How do you
We give thanks to God always for all of you, remembering you in our prayers, unceasingly calling to mind your work of faith and labor of love and endurance in hope of our Lord Jesus Christ, before our God and Father, knowing, brothers and sisters loved by God, how you were chosen. For our gospel did not come to you in word alone, but also in power and in the Holy Spirit and with much conviction.
I was looking at a list of songs about love – I must have been in one of my romantic moods. From Stevie Wonders’ I Just Called To Say I Love You to Whitney Houston’s I Will Always Love You, song writers and poets have crafted thousands of ways to say, ‘I love you.’ Hallmark makes money on helping people say, ‘I love you.’
Today, St. Paul in writing to the Church at Thessalonica, opens with a lovely introduction full of thankfulness for the people of the Church. He commends the Thessalonians prayerfulness, their work for the faith which is a labor of love, and their endurance in the face of persecutions. He calls the people of the Thessalonian Church the ‘loved of God.’ He remembers how the gospel, God’s word, came to them. It wasn’t merely by hearing, but in a powerful outpouring of the Holy Spirit.
When did we ‘receive the word?’ When was the Holy spirit poured out on us? This question has lots of opportunities for good storytelling: I remember that day at Kurs Youth Camp, at our Biennial Youth Convocation, at a Mission and Evangelism conference, at Synod, on a quiet hillside, at a time of crisis, during an unexpected encounter, or one Sunday in church. In that moment, we joined the loved of God.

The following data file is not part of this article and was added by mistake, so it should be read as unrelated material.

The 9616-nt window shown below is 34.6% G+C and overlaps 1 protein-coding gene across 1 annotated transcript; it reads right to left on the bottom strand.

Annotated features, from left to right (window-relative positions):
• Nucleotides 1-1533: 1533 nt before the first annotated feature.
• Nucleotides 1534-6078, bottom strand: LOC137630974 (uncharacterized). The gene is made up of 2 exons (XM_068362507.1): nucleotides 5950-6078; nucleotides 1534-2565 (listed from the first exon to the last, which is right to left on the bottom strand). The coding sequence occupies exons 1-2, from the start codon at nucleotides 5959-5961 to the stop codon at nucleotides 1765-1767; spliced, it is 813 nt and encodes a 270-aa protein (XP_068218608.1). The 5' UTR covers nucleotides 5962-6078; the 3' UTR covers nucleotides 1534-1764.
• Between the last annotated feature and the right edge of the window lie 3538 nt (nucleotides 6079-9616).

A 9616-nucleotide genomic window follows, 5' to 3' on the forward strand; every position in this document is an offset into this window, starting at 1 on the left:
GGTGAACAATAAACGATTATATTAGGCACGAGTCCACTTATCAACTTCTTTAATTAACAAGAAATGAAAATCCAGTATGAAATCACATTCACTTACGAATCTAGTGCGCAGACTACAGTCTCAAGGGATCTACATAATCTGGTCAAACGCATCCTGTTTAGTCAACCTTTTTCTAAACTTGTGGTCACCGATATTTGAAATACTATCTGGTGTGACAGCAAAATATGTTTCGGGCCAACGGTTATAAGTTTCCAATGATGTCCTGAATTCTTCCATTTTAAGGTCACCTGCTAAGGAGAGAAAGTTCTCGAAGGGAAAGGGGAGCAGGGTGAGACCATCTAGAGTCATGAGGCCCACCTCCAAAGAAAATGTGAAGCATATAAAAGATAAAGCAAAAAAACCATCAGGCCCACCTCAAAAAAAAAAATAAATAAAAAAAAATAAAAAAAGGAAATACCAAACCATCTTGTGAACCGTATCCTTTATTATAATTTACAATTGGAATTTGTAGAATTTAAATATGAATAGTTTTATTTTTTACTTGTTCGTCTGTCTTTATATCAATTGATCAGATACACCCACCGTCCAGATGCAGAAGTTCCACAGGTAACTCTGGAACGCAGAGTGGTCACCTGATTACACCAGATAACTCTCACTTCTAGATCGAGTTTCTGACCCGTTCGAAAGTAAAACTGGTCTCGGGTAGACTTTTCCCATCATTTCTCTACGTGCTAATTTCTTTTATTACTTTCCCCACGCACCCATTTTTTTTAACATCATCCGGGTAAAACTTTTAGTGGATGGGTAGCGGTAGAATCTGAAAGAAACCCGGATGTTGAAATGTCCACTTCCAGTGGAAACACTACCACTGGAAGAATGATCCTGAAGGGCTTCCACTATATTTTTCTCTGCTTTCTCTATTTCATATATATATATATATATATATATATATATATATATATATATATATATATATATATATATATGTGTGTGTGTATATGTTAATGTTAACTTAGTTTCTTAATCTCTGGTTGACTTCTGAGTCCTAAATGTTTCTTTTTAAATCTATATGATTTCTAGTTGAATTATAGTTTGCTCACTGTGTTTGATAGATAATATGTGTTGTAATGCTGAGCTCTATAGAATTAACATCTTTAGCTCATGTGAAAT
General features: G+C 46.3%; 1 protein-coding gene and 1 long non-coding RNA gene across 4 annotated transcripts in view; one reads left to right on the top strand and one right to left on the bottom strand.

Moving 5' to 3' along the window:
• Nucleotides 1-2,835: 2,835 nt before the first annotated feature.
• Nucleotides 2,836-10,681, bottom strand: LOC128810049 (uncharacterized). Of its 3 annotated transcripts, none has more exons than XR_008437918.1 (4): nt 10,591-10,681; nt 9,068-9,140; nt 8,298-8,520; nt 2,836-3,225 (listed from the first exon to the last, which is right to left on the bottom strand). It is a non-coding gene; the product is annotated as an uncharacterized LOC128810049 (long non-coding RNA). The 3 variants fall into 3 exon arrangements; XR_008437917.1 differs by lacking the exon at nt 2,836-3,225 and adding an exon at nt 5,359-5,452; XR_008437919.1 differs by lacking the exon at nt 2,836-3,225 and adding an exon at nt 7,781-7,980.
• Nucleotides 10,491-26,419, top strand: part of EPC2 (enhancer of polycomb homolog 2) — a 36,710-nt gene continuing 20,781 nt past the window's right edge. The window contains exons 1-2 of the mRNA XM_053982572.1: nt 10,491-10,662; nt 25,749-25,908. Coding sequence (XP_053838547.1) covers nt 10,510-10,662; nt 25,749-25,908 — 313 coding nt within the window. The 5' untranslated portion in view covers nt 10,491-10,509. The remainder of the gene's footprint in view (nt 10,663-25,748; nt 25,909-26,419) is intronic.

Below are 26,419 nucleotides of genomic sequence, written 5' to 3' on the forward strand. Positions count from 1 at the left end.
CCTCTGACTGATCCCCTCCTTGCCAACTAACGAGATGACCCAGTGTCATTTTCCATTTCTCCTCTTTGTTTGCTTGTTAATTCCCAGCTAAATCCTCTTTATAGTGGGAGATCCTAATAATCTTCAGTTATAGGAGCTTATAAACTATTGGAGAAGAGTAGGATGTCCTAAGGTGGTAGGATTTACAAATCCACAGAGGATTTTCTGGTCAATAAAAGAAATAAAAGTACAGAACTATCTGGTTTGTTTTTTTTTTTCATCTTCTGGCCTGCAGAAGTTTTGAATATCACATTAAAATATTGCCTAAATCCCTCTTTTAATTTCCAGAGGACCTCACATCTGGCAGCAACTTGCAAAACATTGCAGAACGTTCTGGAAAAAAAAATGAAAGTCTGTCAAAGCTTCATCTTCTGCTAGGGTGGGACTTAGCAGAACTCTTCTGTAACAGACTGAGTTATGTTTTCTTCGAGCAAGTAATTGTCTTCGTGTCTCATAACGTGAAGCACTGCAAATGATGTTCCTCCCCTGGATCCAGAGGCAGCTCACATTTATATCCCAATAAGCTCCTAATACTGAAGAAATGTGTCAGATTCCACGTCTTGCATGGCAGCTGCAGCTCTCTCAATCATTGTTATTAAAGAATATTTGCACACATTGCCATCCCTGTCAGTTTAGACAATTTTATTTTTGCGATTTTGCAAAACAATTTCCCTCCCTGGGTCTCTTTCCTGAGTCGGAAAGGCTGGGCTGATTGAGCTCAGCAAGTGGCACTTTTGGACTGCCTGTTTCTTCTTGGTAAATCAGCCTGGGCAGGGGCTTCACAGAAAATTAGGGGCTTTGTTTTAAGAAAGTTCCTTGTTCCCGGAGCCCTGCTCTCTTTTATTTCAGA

In joining the loved of God, we accept the outpouring of the Holy Spirit. We recognize that He clothes us as He clothed the Thessalonians. We too are clothed with His gifts. He looks to us to be the new prayerful, the new workers for the faith, new laborers of love, the strong and enduring for the sake of the kingdom.
We often think that the Epistles of the first century marked something extraordinary – and we would be right in thinking that. We would however be wrong in thinking that the people, the loved of God of the first century were the last of the line. Indeed, they were the first.
Now we stand in their place, and hopefully we are not just standing. We, from Schenectady, Albany, Troy, Saratoga like the Thessalonians have been chosen to live out the gifts of the Spirit. Our receiving of the word is made evident by our work of faith and labor of love. The word in us is shown in the way we say, ‘I love you’ and help others to do so. We may do it in music, we may do it in poetry, but most of all we must do it in prayer, word, and power.